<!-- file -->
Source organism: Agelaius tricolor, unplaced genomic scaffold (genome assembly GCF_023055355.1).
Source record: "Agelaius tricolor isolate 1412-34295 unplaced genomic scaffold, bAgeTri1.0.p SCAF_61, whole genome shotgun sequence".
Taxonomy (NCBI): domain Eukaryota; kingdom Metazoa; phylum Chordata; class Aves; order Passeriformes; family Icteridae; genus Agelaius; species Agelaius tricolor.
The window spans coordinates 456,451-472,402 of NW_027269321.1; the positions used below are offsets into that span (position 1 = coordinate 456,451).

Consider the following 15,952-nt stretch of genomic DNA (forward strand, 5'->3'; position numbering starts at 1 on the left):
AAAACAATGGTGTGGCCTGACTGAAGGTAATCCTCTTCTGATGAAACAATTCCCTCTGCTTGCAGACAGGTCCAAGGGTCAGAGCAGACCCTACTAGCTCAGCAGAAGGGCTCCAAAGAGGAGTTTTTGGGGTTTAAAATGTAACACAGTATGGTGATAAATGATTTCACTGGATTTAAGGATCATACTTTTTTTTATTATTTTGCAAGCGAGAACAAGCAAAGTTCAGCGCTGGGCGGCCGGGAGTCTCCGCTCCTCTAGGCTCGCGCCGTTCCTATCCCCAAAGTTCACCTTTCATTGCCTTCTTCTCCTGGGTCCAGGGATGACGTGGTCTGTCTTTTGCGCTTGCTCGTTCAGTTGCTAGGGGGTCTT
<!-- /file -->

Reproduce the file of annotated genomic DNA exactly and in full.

Source organism: Agelaius tricolor, unplaced genomic scaffold (genome assembly GCF_023055355.1).
Source record: "Agelaius tricolor isolate 1412-34295 unplaced genomic scaffold, bAgeTri1.0.p SCAF_61, whole genome shotgun sequence".
Taxonomy (NCBI): domain Eukaryota; kingdom Metazoa; phylum Chordata; class Aves; order Passeriformes; family Icteridae; genus Agelaius; species Agelaius tricolor.
The window spans coordinates 456,451-472,402 of NW_027269321.1; the positions used below are offsets into that span (position 1 = coordinate 456,451).

Consider the following 15,952-nt stretch of genomic DNA (forward strand, 5'->3'; position numbering starts at 1 on the left):
AAAACAATGGTGTGGCCTGACTGAAGGTAATCCTCTTCTGATGAAACAATTCCCTCTGCTTGCAGACAGGTCCAAGGGTCAGAGCAGACCCTACTAGCTCAGCAGAAGGGCTCCAAAGAGGAGTTTTTGGGGTTTAAAATGTAACACAGTATGGTGATAAATGATTTCACTGGATTTAAGGATCATACTTTTTTTTATTATTTTGCAAGCGAGAACAAGCAAAGTTCAGCGCTGGGCGGCCGGGAGTCTCCGCTCCTCTAGGCTCGCGCCGTTCCTATCCCCAAAGTTCACCTTTCATTGCCTTCTTCTCCTGGGTCCAGGGATGACGTGGTCTGTCTTTTGCGCTTGCTCGTTCAGTTGCTAGGGGGTCTT